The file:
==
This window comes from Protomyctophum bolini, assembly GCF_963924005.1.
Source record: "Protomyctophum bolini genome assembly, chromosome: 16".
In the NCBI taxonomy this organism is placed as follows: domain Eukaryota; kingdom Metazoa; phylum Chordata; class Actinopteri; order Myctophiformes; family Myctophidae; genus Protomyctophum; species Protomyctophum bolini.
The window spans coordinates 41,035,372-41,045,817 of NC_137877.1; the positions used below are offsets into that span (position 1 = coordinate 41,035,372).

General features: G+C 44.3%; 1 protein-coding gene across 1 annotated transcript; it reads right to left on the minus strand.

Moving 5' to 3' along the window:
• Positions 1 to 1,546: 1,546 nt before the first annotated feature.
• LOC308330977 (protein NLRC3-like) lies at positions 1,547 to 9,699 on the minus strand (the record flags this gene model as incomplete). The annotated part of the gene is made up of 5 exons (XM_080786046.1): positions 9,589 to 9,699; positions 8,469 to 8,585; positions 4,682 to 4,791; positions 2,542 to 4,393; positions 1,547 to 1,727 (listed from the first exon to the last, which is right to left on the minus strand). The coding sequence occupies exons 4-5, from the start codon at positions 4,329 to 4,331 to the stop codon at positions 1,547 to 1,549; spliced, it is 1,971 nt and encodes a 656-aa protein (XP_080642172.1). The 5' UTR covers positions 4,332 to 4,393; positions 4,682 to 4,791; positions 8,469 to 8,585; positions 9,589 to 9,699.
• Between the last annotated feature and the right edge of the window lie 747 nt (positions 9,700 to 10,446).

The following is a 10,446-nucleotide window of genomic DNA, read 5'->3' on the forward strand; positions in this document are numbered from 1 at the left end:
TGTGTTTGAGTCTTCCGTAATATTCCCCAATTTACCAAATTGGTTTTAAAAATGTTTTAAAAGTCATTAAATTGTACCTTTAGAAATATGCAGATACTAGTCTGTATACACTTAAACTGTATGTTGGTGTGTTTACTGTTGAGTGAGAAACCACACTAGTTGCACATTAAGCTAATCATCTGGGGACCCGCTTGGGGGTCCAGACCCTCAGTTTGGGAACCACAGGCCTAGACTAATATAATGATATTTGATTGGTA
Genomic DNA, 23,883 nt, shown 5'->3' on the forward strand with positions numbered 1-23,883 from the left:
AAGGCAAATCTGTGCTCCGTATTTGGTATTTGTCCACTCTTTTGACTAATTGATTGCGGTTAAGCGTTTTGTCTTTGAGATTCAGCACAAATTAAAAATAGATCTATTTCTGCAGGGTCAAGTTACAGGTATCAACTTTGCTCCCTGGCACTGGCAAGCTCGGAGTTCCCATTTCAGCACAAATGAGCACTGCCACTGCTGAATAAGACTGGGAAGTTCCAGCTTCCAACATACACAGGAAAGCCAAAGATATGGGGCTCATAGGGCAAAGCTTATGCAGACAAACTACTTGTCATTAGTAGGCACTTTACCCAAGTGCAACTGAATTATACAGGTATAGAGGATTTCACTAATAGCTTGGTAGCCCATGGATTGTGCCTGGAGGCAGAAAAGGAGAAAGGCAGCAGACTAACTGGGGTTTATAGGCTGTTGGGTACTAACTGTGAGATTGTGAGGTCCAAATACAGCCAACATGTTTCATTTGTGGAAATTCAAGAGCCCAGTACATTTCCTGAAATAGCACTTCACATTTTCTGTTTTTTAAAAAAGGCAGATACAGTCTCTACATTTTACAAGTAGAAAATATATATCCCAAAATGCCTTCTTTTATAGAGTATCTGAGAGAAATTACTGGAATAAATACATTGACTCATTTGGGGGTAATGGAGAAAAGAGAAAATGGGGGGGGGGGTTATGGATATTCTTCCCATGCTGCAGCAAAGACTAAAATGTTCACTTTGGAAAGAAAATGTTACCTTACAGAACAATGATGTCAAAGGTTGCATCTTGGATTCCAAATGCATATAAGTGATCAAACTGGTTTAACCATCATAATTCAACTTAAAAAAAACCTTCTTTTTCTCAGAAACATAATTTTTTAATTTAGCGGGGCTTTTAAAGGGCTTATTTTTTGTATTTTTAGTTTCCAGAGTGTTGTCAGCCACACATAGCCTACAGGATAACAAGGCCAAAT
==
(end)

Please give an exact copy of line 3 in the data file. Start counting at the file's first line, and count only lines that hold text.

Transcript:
In the NCBI taxonomy this organism is placed as follows: domain Eukaryota; kingdom Metazoa; phylum Chordata; class Actinopteri; order Myctophiformes; family Myctophidae; genus Protomyctophum; species Protomyctophum bolini.